There seems to be a fraternity among quarterbacks who played at a significant level of competition. This has to be based on the fact that they are playing the most difficult position to master in sports.
Anyone unwilling to accept that theory should figure out a way to stand behind the opposite end zone as a quarterback attempts to advance his team down the field. What appear to be missed receivers from the press box and the stands becomes a chaos of colors and bodies when seeing the field horizontally, as does a quarterback.
I was behind the end zone at Cleveland's Municipal Stadium on Jan. 11, 1987, when John Elway and the Denver Broncos took possession at the 2-yard line with 5 minutes remaining and trailing the Browns 20-13 in the AFC title game.
As the Broncos made their journey into the winds of Lake Erie, the reporters watched the six completions for 78 yards and kept wondering, "How did Elway find that guy?"
Eventually, the Broncos tied it on a touchdown with 37 seconds remaining, and won it on an overtime field goal 23-20, and Elway's masterpiece remains "The Drive'' in pro football lore.
To me, that's what carries the greatest level of mystery in what quarterback will be a clear success in the NFL, and a quarterback that stays stuck in mediocrity.
Strength of arm and body and mobility are great assets, but if you are slow to recognize that an opening is about to occur amid the chaos of colors, you don't have a chance to be the long-term answer at quarterback for a contending NFL team.
And "slow'' in this context means a half-second late (or less).
I'm like every civilian following the NFL: I can be amazed by an outstanding quarterback and blasé about a mediocre one when there's a track record, but to announce a verdict on Christian Ponder after a snapshot of 10 starts as a Vikings rookie ... help!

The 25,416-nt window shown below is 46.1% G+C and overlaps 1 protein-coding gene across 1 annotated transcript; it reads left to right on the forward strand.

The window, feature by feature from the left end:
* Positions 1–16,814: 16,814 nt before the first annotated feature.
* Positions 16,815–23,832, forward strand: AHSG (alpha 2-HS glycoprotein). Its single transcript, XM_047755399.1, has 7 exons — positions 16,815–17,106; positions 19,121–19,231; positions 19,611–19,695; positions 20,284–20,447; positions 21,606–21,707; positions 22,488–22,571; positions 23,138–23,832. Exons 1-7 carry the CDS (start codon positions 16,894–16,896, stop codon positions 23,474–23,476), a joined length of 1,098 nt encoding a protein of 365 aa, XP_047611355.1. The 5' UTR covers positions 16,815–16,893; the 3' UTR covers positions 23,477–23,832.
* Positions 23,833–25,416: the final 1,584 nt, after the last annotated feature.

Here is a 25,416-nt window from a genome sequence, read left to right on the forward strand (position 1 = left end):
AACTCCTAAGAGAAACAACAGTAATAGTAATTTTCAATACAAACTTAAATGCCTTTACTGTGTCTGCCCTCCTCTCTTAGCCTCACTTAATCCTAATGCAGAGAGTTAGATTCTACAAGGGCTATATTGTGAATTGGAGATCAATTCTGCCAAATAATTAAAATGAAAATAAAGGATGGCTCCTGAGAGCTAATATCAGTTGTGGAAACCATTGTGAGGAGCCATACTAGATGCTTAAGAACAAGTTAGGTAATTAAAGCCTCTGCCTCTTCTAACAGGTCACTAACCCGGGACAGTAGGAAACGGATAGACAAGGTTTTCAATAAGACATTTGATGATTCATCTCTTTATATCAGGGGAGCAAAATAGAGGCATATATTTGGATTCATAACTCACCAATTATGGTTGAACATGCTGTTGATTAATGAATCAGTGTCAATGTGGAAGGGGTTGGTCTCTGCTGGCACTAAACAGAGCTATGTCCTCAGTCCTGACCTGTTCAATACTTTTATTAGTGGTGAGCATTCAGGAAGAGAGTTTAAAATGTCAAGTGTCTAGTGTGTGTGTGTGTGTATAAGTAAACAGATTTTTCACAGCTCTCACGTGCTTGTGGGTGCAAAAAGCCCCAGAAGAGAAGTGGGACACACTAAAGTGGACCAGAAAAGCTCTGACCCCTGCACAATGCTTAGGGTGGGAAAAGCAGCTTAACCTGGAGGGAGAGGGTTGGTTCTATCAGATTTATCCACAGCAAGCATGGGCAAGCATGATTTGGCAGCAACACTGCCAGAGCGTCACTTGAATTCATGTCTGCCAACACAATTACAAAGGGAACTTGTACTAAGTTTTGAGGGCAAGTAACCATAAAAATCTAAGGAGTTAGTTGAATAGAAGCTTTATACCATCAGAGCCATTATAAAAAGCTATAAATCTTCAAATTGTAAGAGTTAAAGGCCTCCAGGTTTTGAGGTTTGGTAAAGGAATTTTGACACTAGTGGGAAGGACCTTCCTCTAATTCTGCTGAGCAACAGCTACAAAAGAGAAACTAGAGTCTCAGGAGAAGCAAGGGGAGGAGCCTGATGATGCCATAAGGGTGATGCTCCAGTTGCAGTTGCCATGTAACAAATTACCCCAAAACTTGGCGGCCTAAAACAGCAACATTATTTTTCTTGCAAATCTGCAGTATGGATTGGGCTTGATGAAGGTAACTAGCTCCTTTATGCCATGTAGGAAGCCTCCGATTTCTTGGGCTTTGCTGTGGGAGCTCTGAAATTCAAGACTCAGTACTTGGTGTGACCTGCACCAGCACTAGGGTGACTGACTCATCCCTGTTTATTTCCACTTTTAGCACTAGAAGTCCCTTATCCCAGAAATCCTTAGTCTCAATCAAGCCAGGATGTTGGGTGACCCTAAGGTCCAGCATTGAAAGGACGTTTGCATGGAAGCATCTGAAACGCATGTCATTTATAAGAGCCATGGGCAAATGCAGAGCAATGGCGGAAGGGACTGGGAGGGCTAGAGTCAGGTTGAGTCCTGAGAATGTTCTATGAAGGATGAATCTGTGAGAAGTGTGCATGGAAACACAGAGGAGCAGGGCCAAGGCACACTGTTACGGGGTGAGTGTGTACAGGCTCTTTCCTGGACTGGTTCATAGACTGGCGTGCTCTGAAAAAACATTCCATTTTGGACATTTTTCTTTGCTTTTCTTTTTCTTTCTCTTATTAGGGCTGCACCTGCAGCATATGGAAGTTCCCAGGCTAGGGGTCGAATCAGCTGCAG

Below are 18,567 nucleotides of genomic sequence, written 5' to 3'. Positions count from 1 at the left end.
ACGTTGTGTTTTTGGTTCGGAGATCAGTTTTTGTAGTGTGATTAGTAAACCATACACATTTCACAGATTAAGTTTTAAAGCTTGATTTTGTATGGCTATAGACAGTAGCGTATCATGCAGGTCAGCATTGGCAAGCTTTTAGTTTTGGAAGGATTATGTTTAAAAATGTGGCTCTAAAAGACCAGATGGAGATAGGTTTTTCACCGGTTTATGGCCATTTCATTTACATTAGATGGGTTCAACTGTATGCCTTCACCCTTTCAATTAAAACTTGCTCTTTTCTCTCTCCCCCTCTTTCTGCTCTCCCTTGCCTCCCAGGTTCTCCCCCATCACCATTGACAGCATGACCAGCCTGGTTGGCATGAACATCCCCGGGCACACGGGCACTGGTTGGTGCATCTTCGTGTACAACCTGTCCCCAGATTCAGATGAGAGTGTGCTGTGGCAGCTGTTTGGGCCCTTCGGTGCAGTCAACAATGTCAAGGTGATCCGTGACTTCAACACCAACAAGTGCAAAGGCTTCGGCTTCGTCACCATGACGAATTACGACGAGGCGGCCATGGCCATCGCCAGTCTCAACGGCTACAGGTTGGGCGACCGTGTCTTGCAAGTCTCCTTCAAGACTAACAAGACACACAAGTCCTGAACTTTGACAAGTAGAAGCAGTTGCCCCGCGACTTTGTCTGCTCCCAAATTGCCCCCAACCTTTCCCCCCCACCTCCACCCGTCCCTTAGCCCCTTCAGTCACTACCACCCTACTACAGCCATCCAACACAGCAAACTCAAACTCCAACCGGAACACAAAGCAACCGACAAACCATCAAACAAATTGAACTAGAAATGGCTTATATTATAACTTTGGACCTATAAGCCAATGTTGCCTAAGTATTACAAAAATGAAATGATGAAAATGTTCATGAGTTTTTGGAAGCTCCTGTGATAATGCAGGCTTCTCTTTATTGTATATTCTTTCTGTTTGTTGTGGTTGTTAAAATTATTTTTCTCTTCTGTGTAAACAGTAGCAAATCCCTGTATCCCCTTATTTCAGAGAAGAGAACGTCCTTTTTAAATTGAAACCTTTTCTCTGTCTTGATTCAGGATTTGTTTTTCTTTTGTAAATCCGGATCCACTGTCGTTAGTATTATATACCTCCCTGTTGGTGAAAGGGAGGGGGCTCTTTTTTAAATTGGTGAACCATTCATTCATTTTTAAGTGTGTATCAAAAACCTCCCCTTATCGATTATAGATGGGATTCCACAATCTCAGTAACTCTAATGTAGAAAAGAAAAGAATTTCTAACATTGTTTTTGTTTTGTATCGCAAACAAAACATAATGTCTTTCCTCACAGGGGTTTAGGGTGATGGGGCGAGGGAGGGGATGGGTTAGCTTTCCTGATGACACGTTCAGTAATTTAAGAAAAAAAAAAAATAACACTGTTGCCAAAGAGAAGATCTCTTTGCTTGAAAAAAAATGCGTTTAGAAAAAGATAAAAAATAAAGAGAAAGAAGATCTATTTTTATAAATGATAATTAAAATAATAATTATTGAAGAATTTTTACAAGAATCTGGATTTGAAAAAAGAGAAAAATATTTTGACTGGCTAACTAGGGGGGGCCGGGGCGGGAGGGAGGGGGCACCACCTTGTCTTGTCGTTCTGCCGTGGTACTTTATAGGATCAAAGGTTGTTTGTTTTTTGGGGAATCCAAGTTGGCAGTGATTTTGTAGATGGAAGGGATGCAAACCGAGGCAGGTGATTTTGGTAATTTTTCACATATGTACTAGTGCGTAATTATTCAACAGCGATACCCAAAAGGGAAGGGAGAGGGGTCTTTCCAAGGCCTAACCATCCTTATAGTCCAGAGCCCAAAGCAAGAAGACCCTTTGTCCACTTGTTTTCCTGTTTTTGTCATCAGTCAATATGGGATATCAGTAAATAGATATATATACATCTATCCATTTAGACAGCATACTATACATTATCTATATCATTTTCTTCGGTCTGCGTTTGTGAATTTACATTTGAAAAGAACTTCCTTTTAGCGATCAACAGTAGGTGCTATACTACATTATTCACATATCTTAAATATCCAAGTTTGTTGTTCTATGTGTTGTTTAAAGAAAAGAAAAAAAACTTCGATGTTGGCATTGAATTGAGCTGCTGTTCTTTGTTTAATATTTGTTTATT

I talked to a few members of the quarterback fraternity -- not NFLers but college QBs who played in competitive surroundings -- and Tom Linnemann offered a thorough scouting report.
Linnemann holds the St. John's single-season passing record at 3,449 yards. In his senior season of 2000, the Johnnies lost 10-7 to mighty Mount Union in the Division III national title game.
He now devours the game and quarterbacking. For instance: He was giddy when the NFL Network started showing Senior Bowl workouts. He's a Melrose lad and true Purple, but also candid when asked on Wednesday: "Do you believe in Ponder?"
Linnemann said: "I desperately want to be a believer. He's such a likeable kid. I love his leadership and he's underrated athletically.
"Two things bother me: One, he hasn't won. He didn't win in high school at Colleyville [Heritage High in Texas]. He didn't win at Florida State, and FSU had talent. And two, his accuracy. He was 61.8 percent in college. That doesn't translate to 63 percent or greater in the NFL, and that's what the good ones are doing now.
"Also, the rate of TDs to interceptions at Florida State -- 1 1/2 to 1 -- is bothersome, when you look at how much better the corners and safeties are in the NFL than they were at Duke and North Carolina. That poor ratio continued as an NFL rookie, with 13 TDs and 13 picks."
How does an experienced student of quarterbacking rate Ponder's future?
"Will he be a top-five quarterback? No," Linnemann said. "Will he be a top 15? Yes. Is that good enough? Maybe.
"I believe that second-tier quarterbacks can win Super Bowls, and third-tier guys can't. And I see Ponder on that border between second tier and third tier."
Those 10 starts with a substandard quarterback rating of 70.1 come with this asterisk: They came after an offseason largely wiped out by the owners' lockout.
Ponder is at Winter Park now, engaged in workouts and offensive study that will give him a real chance to prove he's one of those athletes who can sort through the chaos and become a winner in the most difficult job in American sports: NFL quarterback.
"I love his moxie," said Linnemann, and that's high praise when you were raised in Melrose.
Patrick Reusse can be heard noon-4 weekdays on 1500-AM. firstname.lastname@example.org